Quite a few students have expressed some confusion about what they should be paying attention to, the textbook or the lectures? This is understandable, and I would like to try to explain my method here.
The textbook presents what I call the conventional narrative. This is the story that most scholars agree on as, more or less, the American story. It contains much of the stuff you will be expected to know about U.S. history as you move forward through your college education. Further, it provides much of the background or context for the material I present. Consider the exploration of U.S. history like a long walk. The textbook provides a nice, well groomed path that one can easily follow.
I present a somewhat different narrative. It is the story I have put together over years of study, research and teaching. I have described it as a reflection on the problems of freedom, slavery and empire. I tend to think of the classroom as a long conversation about these problems. If we continue with the metaphor of a path, this one is less travelled, wilder and meandering. The two paths—the textbook and the classroom—sometimes merge, sometimes part company and sometimes cross each other. Both paths are important. Both stories matter. But what do you study?
How to use the textbook for study: The chapter quizzes are intended to guide you through the textbook. Think of the quiz as a tour guide leading you along the conventional narrative path. Sometimes the chapter quizzes reinforce the classroom presentations, sometimes they don’t. What they do accomplish is to familiarize you with the textbook material. See my post on chapter quiz strategies. Once you have taken a chapter quiz, you are finished with that part of the textbook. Don’t study the quizzes or the chapters beyond that.
How to study the lectures: Each classroom presentation comes with a student outline published on eCollege. These outlines are intended to guide you in your note-taking by pointing out important terms and concepts and showing how they fit together in outline form. When you study for an exam, you will use your own notes that you have taken in class. Taking notes is part of the learning process. When you take notes, you actually inscribe this knowledge onto your brain. You might think you are going to forget it but it will always be there, waiting to be recalled.
How to study for an exam: Each unit comes with an exam and an accompanying study guide. The study guide lists the terms and concepts I think are important. The exam will be 25 multiple-choice questions that involve identifying a term or concept. Every term or concept on the exam is listed in this study guide. Therefore, when it is time to study for the exam, you will begin with the study guide. Go through each term and concept, and make sure you can identify them. In trying to identify these terms, first begin with your notes. The outlines will tell you where in your notes any particular term should be. If you don’t see the term in your notes, then go to the textbook. Try looking it up in the index. In any case, you should know basically where it is in the textbook (remember, some of this stuff is in the textbook, and some of it is not) because of the chapter quizzes. If you can’t find a term in either your notes or the textbook, it is time to call your study buddy. If you don’t yet have a study buddy, it’s time to get one. Two of my classes have Supplemental Instructors (SI) to lead study groups. Check it out; study groups are fun!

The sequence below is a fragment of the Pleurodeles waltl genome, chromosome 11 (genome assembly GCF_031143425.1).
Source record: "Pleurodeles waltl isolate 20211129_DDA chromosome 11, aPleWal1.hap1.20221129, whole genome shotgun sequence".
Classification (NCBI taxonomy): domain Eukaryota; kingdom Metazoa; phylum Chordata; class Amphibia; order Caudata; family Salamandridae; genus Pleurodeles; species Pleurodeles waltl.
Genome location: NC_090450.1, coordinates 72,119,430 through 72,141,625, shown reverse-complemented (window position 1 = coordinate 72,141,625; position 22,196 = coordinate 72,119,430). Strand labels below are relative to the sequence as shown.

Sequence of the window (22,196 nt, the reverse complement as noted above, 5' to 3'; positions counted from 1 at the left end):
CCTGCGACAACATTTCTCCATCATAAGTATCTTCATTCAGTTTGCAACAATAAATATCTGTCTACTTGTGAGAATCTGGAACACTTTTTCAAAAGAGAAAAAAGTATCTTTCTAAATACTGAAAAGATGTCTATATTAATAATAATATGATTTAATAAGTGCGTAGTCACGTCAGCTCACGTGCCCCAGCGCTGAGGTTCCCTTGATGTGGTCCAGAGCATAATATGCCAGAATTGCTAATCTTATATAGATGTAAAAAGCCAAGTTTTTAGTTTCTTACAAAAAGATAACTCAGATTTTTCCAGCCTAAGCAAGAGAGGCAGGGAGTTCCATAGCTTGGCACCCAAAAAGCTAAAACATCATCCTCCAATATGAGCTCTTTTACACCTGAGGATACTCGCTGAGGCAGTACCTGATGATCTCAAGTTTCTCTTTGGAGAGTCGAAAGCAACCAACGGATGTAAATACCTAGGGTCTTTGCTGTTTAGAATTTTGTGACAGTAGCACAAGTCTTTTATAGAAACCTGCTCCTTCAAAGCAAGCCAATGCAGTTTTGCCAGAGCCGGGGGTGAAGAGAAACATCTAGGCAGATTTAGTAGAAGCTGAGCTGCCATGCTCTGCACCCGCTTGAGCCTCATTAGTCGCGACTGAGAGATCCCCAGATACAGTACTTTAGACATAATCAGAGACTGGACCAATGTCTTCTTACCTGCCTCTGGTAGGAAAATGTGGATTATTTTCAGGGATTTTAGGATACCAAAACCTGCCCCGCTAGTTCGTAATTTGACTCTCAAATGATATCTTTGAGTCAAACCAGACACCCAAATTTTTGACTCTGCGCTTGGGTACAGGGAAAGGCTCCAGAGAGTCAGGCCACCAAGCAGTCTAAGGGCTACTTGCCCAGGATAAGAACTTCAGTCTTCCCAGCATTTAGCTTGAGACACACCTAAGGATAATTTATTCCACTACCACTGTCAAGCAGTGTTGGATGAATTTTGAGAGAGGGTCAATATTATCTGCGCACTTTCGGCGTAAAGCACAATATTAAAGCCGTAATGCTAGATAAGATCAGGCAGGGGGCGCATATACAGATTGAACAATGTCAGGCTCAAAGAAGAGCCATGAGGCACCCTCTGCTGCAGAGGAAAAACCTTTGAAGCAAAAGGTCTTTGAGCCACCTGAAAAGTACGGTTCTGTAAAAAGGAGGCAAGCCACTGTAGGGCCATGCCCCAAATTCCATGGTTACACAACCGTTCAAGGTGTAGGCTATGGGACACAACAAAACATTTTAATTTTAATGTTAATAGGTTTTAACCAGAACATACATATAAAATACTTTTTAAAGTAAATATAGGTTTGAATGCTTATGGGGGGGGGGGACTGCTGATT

Achieving your academic goals: Now you have to tools you need to achieve your goals but how do you match them up? It depends on what your goals are. If your goal is to make an A, you will need to gain mastery over the material. That means you can identify all the terms and concepts on the study guide when prompted. If your goal is a B, you will want to go over all the terms and make sure you have the material to identify them. You will spend some time reviewing this material but you might not be able to answer some of the terms when prompted. If your goal is a C, you will want to go over all the terms in the study guide and make sure you have the material to identify them. Then you might want to review the study guide the night before the exam, along with your notes and the textbook just to “nail it into place.”
It is my intention that these study skills will serve you throughout your college education and beyond. Good luck!